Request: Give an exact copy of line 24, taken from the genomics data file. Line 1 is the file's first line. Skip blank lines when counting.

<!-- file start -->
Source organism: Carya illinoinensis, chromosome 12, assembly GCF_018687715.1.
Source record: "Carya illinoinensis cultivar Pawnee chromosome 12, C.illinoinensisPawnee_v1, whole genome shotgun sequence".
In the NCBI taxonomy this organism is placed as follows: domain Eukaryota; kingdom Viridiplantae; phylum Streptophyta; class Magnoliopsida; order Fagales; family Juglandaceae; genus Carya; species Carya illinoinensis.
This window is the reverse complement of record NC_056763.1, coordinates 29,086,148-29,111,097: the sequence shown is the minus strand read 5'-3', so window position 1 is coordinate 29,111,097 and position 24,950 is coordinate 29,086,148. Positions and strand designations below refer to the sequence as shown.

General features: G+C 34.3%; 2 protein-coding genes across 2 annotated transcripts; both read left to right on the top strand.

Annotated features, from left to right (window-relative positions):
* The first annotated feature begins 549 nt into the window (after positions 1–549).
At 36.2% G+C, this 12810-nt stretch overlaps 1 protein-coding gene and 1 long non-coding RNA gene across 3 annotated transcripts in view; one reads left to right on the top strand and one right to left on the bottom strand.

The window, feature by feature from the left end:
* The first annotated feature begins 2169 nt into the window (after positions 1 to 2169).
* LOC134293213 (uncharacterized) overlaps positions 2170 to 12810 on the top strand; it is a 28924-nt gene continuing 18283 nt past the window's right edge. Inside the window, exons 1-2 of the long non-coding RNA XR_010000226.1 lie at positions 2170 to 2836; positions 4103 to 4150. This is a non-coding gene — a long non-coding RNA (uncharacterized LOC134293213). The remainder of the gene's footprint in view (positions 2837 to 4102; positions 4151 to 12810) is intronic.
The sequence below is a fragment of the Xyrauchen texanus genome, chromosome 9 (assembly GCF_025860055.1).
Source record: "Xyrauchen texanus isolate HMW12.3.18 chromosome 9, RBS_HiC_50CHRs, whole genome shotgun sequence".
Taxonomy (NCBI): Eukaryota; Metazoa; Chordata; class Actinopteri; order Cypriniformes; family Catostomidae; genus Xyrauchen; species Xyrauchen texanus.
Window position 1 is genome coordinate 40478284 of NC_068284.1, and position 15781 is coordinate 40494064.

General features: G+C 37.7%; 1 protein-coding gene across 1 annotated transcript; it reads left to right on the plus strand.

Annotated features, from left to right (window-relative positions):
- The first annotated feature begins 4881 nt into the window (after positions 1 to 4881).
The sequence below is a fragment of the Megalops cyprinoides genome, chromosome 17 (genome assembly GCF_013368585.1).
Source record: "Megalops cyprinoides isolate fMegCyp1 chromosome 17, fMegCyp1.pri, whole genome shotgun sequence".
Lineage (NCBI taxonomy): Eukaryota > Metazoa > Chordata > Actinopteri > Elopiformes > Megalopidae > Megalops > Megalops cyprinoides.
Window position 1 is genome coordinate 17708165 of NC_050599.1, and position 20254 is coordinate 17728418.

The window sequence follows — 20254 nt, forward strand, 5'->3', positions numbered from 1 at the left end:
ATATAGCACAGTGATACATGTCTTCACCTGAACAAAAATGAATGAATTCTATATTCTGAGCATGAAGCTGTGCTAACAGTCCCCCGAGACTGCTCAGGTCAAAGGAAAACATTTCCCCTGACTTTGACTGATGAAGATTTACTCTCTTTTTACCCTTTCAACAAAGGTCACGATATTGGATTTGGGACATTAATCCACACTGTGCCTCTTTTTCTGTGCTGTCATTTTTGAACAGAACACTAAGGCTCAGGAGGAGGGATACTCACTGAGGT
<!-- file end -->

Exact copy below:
ATATAGCACAGTGATACATGTCTTCACCTGAACAAAAATGAATGAATTCTATATTCTGAGCATGAAGCTGTGCTAACAGTCCCCCGAGACTGCTCAGGTCAAAGGAAAACATTTCCCCTGACTTTGACTGATGAAGATTTACTCTCTTTTTACCCTTTCAACAAAGGTCACGATATTGGATTTGGGACATTAATCCACACTGTGCCTCTTTTTCTGTGCTGTCATTTTTGAACAGAACACTAAGGCTCAGGAGGAGGGATACTCACTGAGGT